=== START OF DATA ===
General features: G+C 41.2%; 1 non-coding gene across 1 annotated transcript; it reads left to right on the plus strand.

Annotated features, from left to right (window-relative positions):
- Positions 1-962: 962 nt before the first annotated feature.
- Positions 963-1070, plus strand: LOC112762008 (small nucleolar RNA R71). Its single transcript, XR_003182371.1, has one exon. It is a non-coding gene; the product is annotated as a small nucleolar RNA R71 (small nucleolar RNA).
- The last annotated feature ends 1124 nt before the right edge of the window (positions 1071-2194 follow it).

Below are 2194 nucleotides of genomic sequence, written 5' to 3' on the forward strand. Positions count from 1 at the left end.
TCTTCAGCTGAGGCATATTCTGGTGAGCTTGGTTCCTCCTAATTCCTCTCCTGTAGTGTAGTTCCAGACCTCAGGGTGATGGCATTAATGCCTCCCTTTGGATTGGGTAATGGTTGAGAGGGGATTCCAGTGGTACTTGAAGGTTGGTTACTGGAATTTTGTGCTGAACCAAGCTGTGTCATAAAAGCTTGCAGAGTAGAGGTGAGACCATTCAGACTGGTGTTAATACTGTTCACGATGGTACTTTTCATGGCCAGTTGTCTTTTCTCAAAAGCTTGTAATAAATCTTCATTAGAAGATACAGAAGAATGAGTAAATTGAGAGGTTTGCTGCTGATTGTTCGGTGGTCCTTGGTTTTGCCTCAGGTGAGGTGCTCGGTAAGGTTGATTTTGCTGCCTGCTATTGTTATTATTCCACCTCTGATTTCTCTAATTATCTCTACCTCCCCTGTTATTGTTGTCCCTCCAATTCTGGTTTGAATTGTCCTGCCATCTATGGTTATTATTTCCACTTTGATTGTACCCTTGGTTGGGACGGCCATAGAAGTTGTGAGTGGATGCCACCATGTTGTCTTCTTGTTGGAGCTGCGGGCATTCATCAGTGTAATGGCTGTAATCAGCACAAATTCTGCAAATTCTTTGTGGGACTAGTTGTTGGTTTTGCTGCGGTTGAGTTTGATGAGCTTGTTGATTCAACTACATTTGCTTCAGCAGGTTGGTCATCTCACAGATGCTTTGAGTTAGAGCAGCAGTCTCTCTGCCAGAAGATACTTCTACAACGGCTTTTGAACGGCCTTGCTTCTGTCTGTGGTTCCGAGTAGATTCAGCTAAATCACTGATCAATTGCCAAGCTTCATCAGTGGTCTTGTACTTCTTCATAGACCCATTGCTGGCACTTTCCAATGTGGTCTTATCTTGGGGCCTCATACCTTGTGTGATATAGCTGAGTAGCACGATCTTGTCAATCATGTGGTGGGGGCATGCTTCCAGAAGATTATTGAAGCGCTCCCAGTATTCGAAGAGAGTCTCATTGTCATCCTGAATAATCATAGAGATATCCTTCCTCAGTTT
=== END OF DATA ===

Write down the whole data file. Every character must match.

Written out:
General features: G+C 41.2%; 1 non-coding gene across 1 annotated transcript; it reads left to right on the plus strand.

Annotated features, from left to right (window-relative positions):
- Positions 1-962: 962 nt before the first annotated feature.
- Positions 963-1070, plus strand: LOC112762008 (small nucleolar RNA R71). Its single transcript, XR_003182371.1, has one exon. It is a non-coding gene; the product is annotated as a small nucleolar RNA R71 (small nucleolar RNA).
- The last annotated feature ends 1124 nt before the right edge of the window (positions 1071-2194 follow it).

Below are 2194 nucleotides of genomic sequence, written 5' to 3' on the forward strand. Positions count from 1 at the left end.
TCTTCAGCTGAGGCATATTCTGGTGAGCTTGGTTCCTCCTAATTCCTCTCCTGTAGTGTAGTTCCAGACCTCAGGGTGATGGCATTAATGCCTCCCTTTGGATTGGGTAATGGTTGAGAGGGGATTCCAGTGGTACTTGAAGGTTGGTTACTGGAATTTTGTGCTGAACCAAGCTGTGTCATAAAAGCTTGCAGAGTAGAGGTGAGACCATTCAGACTGGTGTTAATACTGTTCACGATGGTACTTTTCATGGCCAGTTGTCTTTTCTCAAAAGCTTGTAATAAATCTTCATTAGAAGATACAGAAGAATGAGTAAATTGAGAGGTTTGCTGCTGATTGTTCGGTGGTCCTTGGTTTTGCCTCAGGTGAGGTGCTCGGTAAGGTTGATTTTGCTGCCTGCTATTGTTATTATTCCACCTCTGATTTCTCTAATTATCTCTACCTCCCCTGTTATTGTTGTCCCTCCAATTCTGGTTTGAATTGTCCTGCCATCTATGGTTATTATTTCCACTTTGATTGTACCCTTGGTTGGGACGGCCATAGAAGTTGTGAGTGGATGCCACCATGTTGTCTTCTTGTTGGAGCTGCGGGCATTCATCAGTGTAATGGCTGTAATCAGCACAAATTCTGCAAATTCTTTGTGGGACTAGTTGTTGGTTTTGCTGCGGTTGAGTTTGATGAGCTTGTTGATTCAACTACATTTGCTTCAGCAGGTTGGTCATCTCACAGATGCTTTGAGTTAGAGCAGCAGTCTCTCTGCCAGAAGATACTTCTACAACGGCTTTTGAACGGCCTTGCTTCTGTCTGTGGTTCCGAGTAGATTCAGCTAAATCACTGATCAATTGCCAAGCTTCATCAGTGGTCTTGTACTTCTTCATAGACCCATTGCTGGCACTTTCCAATGTGGTCTTATCTTGGGGCCTCATACCTTGTGTGATATAGCTGAGTAGCACGATCTTGTCAATCATGTGGTGGGGGCATGCTTCCAGAAGATTATTGAAGCGCTCCCAGTATTCGAAGAGAGTCTCATTGTCATCCTGAATAATCATAGAGATATCCTTCCTCAGTTT